Lace Knitting Frequently Asked Questions

Q. What yarn should I use for lace knitting?

A. Yarns that show off the texture of the lace are best. For instance, the texture of knitted lace would be completely lost if you were using something extremely fuzzy like an eyelash yarn.

You can use handpainted yarns for lace, but these tend to work better with simpler lace patterns.

Yarn with a lot of acrylic content doesn't tend to block well, so most lace knitters avoid those yarns.

If you are a beginning lace knitter, you may want to put off knitting with fuzzier yarns like mohair until you've done a few projects; the fuzziness of mohair yarns can make it difficult to see the stitches clearly. It's also difficult to frog mohair (i.e., rip back to correct a mistake).

Weights of yarn: you can knit lace with any weight of yarn from gossamer or laceweight on up, but the thicker the yarn you use, the thicker the lace will be. If you use a very thick yarn, you'll need to use a proportionately bigger needle so that the eyelets in the lace pattern don't close up (see "what size needles", below).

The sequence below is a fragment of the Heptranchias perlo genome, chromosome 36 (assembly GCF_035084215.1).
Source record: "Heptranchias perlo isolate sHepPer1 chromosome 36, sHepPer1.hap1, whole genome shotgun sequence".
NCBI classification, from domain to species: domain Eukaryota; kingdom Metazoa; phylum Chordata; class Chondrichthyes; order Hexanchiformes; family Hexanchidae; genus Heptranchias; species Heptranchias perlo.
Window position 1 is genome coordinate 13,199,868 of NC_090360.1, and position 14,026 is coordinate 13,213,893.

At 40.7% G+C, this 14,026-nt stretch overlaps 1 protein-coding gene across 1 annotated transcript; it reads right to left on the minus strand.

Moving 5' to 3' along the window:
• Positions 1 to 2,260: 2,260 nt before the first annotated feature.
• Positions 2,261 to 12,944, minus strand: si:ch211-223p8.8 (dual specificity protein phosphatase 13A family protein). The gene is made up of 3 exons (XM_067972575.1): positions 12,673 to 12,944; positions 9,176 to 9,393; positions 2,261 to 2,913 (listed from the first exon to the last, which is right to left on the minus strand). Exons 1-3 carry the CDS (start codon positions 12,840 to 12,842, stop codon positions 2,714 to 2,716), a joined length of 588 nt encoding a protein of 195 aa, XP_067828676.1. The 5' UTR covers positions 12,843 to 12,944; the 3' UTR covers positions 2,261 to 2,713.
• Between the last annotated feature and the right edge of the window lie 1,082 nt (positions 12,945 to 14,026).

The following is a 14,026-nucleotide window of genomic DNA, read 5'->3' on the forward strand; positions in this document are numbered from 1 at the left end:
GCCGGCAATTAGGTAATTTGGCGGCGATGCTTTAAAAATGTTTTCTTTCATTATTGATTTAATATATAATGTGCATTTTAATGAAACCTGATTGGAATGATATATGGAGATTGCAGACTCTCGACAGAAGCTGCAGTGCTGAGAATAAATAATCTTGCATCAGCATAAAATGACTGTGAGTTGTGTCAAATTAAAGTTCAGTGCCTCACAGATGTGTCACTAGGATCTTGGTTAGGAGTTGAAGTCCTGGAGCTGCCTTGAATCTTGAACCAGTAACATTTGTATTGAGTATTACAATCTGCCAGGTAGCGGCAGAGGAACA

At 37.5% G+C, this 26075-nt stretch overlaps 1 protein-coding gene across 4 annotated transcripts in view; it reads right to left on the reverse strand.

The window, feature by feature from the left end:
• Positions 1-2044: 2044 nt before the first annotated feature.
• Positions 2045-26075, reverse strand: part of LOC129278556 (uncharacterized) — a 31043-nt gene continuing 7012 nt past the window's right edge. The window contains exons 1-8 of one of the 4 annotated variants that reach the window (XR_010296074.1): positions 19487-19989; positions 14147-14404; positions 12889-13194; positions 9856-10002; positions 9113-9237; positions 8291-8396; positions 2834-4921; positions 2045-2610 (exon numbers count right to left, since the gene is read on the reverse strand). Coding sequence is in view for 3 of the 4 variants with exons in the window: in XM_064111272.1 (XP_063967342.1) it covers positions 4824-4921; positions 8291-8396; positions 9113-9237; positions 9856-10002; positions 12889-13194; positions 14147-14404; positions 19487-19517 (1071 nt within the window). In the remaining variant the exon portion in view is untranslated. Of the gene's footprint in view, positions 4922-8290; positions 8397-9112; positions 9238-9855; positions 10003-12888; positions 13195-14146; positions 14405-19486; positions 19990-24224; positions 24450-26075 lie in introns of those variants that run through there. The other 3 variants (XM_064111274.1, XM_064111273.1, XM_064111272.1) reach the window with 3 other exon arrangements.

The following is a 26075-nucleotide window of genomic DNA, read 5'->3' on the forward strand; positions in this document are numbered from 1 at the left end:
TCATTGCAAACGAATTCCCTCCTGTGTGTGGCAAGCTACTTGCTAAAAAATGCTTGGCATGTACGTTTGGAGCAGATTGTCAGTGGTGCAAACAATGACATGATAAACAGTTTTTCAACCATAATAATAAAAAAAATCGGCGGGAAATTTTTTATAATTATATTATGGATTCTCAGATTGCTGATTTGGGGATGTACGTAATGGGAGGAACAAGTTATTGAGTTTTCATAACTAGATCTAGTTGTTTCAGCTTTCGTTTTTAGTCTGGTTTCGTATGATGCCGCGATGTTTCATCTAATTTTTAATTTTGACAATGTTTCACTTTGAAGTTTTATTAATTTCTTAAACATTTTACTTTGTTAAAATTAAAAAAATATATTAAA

Take a look at the blog for the popular "Branching Out" scarf on Knitty.com. You'll see a wide variety of yarns being used for this scarf, each giving a different feel to the finished project.


Q. What needles should I use?

A. Unfortunately, there's no one answer to this question. Every knitter finds that different needles work for him/her. Many lace knitters like Addi Turbos, but others like various bamboo or birch needles. Also, the needle that works best with one type of yarn may not work well with another type of yarn. "Grabby" yarns often work well with metal needles, and "slick" yarns may work better with wooden needles that keep the yarn from sliding around as much. Your mileage may vary (YMMV).


Q. What size needles should I use with (insert yarn of choice here)?

A. Again, there's no one answer to this question, because a) every knitter knits at their own gauge, and b) the size of needles will differ depending on what size yarn you use and what effect you want. The best way to determine what size needles to use is to do several gauge swatches using different needles.

For instance, if you're knitting a sweater an want a lace eyelet insert, you may not want a very open pattern; whereas if you're knitting a shawl, you may want to use larger needles for a more open effect.


Q. What length circular needles should I use?